Anna Kournikova 1998 US Open 2nd-Round Interview ( Sports - Women's Tennis )  

USTA 1998 US Open at Flushing Meadows, New York, on Thursday, September 3, 1998
Anna Kournikova defeated Radka Bobkova, 6-3, 6-4

An Interview With Anna Kournikova

Q. Seemed to be having a little trouble with your overhead. Are the lights very difficult in that big stadium?

ANNA KOURNIKOVA: It was my first match playing at night, so I kind of had to get used to it a little bit.

Q. It affects the overhead more maybe than some of the other shots?

ANNA KOURNIKOVA: Well, of course, because you have to look up. I got used to it, then I made quite a few afterwards.

Q. How do you feel about your match tonight? Very happy with the result?

ANNA KOURNIKOVA: Well, I am happy that I got through. She played very well. Today she was running everything down, but like I said, I had to get used to playing at night and I have, other than that I felt great. I think my serve was going very well, and I was just trying to go for the shots, I was hitting a lot today.

Q. How many times have you played in this stadium?

ANNA KOURNIKOVA: I played here last year.

Q. A couple of times? How many times?

ANNA KOURNIKOVA: I don't know.

Q. I am told that there is a pretty unique swirl of the wind.

ANNA KOURNIKOVA: Yes, the wind goes around and it is very difficult to predict where it is going. It is kind of difficult because it is a side wind. It is not like going one way or the other.

Q. Is there any other place that you know of that reminds you of this or is it really unique?

ANNA KOURNIKOVA: The stadium kind of reminds me of Lipton. It is kind of, probably, built like that and a little bit looks inside like the stadium at Lipton.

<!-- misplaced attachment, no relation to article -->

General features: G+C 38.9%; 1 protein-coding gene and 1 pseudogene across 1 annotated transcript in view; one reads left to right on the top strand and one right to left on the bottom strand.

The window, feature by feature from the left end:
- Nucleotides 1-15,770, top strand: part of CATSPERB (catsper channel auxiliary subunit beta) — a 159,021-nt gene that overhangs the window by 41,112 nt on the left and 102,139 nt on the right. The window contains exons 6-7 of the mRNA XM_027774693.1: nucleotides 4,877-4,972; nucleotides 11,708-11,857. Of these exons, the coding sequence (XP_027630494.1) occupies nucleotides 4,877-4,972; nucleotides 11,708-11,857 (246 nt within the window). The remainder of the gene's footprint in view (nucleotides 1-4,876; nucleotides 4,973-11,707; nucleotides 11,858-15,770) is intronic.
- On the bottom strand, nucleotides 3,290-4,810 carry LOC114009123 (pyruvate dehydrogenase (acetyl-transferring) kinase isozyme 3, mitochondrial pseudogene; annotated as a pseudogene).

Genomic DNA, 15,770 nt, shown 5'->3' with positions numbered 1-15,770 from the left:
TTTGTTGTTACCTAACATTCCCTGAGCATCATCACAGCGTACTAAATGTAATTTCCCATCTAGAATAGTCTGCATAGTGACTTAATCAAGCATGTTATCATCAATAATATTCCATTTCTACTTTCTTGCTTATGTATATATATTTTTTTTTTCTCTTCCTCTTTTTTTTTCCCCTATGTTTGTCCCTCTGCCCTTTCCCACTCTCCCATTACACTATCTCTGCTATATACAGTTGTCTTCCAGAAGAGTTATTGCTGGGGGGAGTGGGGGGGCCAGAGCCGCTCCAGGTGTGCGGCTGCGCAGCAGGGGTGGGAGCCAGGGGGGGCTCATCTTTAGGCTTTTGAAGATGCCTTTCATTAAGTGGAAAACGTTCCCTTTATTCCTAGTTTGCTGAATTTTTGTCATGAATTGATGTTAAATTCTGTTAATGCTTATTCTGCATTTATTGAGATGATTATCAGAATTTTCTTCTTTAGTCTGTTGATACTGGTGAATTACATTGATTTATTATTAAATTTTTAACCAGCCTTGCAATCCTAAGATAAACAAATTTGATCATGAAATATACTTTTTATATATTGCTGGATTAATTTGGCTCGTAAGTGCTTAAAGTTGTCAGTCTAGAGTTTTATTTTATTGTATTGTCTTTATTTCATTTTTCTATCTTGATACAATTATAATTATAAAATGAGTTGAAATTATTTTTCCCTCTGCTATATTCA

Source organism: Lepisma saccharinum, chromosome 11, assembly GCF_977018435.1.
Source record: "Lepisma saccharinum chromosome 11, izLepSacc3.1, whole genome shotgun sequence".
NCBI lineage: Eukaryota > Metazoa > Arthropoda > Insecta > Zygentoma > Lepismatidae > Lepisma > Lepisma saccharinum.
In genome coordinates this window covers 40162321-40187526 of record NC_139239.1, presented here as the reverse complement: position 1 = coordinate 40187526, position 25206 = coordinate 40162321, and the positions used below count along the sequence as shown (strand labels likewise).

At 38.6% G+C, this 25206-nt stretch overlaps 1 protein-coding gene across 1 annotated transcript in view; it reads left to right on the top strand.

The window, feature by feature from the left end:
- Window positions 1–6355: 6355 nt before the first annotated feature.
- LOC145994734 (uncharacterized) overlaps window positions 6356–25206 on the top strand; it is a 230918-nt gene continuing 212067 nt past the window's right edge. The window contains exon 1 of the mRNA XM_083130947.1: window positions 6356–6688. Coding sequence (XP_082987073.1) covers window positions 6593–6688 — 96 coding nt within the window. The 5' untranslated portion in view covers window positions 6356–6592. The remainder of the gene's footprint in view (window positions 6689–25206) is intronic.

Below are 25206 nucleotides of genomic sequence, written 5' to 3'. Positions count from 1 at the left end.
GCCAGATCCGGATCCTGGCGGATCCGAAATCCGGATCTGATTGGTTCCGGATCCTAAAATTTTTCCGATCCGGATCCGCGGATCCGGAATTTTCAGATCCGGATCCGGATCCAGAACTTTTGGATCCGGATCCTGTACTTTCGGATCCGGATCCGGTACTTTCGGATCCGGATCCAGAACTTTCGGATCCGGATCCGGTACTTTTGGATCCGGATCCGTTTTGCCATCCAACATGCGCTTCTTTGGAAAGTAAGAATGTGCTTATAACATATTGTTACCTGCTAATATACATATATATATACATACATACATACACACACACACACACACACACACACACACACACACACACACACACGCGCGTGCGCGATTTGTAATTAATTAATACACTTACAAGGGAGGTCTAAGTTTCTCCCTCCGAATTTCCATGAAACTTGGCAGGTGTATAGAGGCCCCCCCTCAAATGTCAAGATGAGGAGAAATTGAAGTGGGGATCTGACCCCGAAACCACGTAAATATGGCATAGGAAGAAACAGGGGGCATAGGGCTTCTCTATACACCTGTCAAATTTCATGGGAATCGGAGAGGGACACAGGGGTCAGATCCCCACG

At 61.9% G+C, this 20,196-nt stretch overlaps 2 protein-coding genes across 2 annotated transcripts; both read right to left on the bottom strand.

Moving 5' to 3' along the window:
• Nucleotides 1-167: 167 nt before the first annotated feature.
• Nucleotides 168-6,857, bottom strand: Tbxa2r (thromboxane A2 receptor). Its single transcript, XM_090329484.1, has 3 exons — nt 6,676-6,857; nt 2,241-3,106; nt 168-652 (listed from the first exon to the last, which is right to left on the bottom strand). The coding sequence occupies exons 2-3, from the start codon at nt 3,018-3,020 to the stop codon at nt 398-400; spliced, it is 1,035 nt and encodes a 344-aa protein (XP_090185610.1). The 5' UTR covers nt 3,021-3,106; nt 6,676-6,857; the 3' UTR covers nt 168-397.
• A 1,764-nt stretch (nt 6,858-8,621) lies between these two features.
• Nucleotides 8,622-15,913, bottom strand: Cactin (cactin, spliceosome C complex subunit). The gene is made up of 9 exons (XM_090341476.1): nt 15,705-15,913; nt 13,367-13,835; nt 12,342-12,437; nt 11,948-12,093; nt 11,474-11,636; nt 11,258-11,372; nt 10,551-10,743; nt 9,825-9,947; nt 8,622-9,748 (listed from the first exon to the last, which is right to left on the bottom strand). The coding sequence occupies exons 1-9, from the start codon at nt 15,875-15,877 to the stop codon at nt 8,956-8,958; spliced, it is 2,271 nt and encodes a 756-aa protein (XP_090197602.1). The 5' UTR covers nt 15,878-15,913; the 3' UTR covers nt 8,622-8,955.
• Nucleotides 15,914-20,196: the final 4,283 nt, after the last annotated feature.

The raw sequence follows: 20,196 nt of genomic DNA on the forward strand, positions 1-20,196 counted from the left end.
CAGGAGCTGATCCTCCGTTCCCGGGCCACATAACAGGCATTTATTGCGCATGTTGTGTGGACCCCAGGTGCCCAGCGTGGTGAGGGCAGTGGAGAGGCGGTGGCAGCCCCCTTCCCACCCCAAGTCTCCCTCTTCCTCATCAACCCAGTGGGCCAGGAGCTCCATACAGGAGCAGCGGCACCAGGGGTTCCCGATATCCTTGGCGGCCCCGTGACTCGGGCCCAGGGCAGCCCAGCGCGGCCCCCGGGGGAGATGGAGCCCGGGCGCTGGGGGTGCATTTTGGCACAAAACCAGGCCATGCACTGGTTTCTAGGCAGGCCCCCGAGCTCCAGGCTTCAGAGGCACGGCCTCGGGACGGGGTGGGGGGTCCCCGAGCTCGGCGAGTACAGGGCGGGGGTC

Q. How is the thumb?


Q. It is hard to get up maybe when you play someone like that who is ranked a little lower than if you were out there against Novotna, something like that? Is it mentally harder to play your very best and go for every point or what?

ANNA KOURNIKOVA: Well. It is kind of difficult because you never know what to expect from those kind of players and they can play awfully well sometimes and you have to be really ready and you have to be focused because like I said, if you are going to sleep for one point, they are going to start playing very well.

Q. Do you have someone scouting her?

ANNA KOURNIKOVA: I played her before.

Q. You have been asked before about the situation in Russia. I was curious if you talked to your grandparents at all in Moscow this last week or so?

ANNA KOURNIKOVA: Of course, I talk to them very often.

Q. What was their take on the situation? Are you more worried now than you were say a few days ago?

ANNA KOURNIKOVA: Like I said before, everything in the newspapers and everything that you see in the TV, it is a little bit over exaggerated. Maybe there is some problems, but they have always been there. It is just that right now maybe it is a little bit more and people are still living the same lives as they lived before.

Q. Do you think you might have come in a little more to the net? Looked like you were playing more from the backcourt than you usually do?

ANNA KOURNIKOVA: Well, Radka played very deep today, so it was kind of difficult for me to come in.

Q. Do you get a sense of how closely the Russian public follows your career and results?